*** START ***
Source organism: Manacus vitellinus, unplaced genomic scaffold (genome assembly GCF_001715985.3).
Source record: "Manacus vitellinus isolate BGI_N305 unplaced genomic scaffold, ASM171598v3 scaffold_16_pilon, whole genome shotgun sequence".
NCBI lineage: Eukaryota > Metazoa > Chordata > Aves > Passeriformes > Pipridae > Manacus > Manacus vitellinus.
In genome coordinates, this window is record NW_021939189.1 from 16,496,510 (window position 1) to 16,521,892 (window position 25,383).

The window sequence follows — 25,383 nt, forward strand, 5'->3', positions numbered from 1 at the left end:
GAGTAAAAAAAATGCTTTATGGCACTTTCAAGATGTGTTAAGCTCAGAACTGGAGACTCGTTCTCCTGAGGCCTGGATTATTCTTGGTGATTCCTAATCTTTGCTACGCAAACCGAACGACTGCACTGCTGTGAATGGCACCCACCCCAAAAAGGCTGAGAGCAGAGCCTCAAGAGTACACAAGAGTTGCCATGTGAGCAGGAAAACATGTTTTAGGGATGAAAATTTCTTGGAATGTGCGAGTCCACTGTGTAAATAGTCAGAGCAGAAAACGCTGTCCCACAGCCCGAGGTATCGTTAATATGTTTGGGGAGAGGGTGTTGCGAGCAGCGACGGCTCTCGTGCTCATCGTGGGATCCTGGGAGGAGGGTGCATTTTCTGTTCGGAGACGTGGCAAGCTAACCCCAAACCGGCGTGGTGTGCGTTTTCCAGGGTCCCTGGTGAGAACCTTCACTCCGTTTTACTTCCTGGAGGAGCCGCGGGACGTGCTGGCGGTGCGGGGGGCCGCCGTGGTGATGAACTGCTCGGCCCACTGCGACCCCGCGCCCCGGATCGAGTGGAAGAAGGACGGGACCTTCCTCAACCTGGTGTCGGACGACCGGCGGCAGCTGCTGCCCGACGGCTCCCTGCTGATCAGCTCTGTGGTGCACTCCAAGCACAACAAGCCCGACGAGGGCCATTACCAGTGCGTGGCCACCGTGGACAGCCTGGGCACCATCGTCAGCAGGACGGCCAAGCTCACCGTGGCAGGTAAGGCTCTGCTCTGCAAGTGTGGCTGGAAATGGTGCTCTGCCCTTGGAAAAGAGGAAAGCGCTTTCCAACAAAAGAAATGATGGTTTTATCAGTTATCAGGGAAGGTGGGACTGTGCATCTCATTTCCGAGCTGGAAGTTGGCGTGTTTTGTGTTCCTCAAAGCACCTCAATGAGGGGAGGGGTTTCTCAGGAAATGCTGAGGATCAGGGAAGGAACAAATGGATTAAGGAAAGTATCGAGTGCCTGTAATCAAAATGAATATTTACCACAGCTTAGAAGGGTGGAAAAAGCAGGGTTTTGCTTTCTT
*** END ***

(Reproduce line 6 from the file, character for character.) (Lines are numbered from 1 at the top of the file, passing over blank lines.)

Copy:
GAGTAAAAAAAATGCTTTATGGCACTTTCAAGATGTGTTAAGCTCAGAACTGGAGACTCGTTCTCCTGAGGCCTGGATTATTCTTGGTGATTCCTAATCTTTGCTACGCAAACCGAACGACTGCACTGCTGTGAATGGCACCCACCCCAAAAAGGCTGAGAGCAGAGCCTCAAGAGTACACAAGAGTTGCCATGTGAGCAGGAAAACATGTTTTAGGGATGAAAATTTCTTGGAATGTGCGAGTCCACTGTGTAAATAGTCAGAGCAGAAAACGCTGTCCCACAGCCCGAGGTATCGTTAATATGTTTGGGGAGAGGGTGTTGCGAGCAGCGACGGCTCTCGTGCTCATCGTGGGATCCTGGGAGGAGGGTGCATTTTCTGTTCGGAGACGTGGCAAGCTAACCCCAAACCGGCGTGGTGTGCGTTTTCCAGGGTCCCTGGTGAGAACCTTCACTCCGTTTTACTTCCTGGAGGAGCCGCGGGACGTGCTGGCGGTGCGGGGGGCCGCCGTGGTGATGAACTGCTCGGCCCACTGCGACCCCGCGCCCCGGATCGAGTGGAAGAAGGACGGGACCTTCCTCAACCTGGTGTCGGACGACCGGCGGCAGCTGCTGCCCGACGGCTCCCTGCTGATCAGCTCTGTGGTGCACTCCAAGCACAACAAGCCCGACGAGGGCCATTACCAGTGCGTGGCCACCGTGGACAGCCTGGGCACCATCGTCAGCAGGACGGCCAAGCTCACCGTGGCAGGTAAGGCTCTGCTCTGCAAGTGTGGCTGGAAATGGTGCTCTGCCCTTGGAAAAGAGGAAAGCGCTTTCCAACAAAAGAAATGATGGTTTTATCAGTTATCAGGGAAGGTGGGACTGTGCATCTCATTTCCGAGCTGGAAGTTGGCGTGTTTTGTGTTCCTCAAAGCACCTCAATGAGGGGAGGGGTTTCTCAGGAAATGCTGAGGATCAGGGAAGGAACAAATGGATTAAGGAAAGTATCGAGTGCCTGTAATCAAAATGAATATTTACCACAGCTTAGAAGGGTGGAAAAAGCAGGGTTTTGCTTTCTT